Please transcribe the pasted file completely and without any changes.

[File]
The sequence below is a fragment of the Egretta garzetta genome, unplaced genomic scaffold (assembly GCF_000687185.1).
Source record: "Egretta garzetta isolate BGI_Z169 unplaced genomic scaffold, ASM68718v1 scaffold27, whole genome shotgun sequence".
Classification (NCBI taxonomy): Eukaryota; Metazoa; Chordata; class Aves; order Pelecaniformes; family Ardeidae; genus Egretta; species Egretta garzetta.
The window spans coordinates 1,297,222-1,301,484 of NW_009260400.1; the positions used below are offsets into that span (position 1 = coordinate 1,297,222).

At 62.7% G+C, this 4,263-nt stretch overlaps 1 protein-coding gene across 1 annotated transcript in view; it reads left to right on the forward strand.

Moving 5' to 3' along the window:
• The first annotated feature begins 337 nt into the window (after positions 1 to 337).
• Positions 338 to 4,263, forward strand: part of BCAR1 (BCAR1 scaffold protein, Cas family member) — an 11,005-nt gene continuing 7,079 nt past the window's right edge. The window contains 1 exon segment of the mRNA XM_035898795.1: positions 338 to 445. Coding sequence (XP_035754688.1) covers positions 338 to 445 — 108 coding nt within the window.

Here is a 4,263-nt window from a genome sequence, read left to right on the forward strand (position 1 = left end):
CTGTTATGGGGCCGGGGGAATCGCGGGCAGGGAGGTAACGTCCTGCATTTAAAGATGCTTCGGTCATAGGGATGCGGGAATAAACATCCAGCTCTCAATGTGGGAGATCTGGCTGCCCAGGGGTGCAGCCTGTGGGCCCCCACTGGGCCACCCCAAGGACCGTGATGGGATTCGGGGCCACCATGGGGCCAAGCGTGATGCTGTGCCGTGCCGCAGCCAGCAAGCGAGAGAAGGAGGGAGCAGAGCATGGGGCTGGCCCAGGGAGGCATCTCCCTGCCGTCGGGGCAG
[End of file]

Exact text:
The sequence below is a fragment of the Egretta garzetta genome, unplaced genomic scaffold (assembly GCF_000687185.1).
Source record: "Egretta garzetta isolate BGI_Z169 unplaced genomic scaffold, ASM68718v1 scaffold27, whole genome shotgun sequence".
Classification (NCBI taxonomy): Eukaryota; Metazoa; Chordata; class Aves; order Pelecaniformes; family Ardeidae; genus Egretta; species Egretta garzetta.
The window spans coordinates 1,297,222-1,301,484 of NW_009260400.1; the positions used below are offsets into that span (position 1 = coordinate 1,297,222).

At 62.7% G+C, this 4,263-nt stretch overlaps 1 protein-coding gene across 1 annotated transcript in view; it reads left to right on the forward strand.

Moving 5' to 3' along the window:
• The first annotated feature begins 337 nt into the window (after positions 1 to 337).
• Positions 338 to 4,263, forward strand: part of BCAR1 (BCAR1 scaffold protein, Cas family member) — an 11,005-nt gene continuing 7,079 nt past the window's right edge. The window contains 1 exon segment of the mRNA XM_035898795.1: positions 338 to 445. Coding sequence (XP_035754688.1) covers positions 338 to 445 — 108 coding nt within the window.

Here is a 4,263-nt window from a genome sequence, read left to right on the forward strand (position 1 = left end):
CTGTTATGGGGCCGGGGGAATCGCGGGCAGGGAGGTAACGTCCTGCATTTAAAGATGCTTCGGTCATAGGGATGCGGGAATAAACATCCAGCTCTCAATGTGGGAGATCTGGCTGCCCAGGGGTGCAGCCTGTGGGCCCCCACTGGGCCACCCCAAGGACCGTGATGGGATTCGGGGCCACCATGGGGCCAAGCGTGATGCTGTGCCGTGCCGCAGCCAGCAAGCGAGAGAAGGAGGGAGCAGAGCATGGGGCTGGCCCAGGGAGGCATCTCCCTGCCGTCGGGGCAG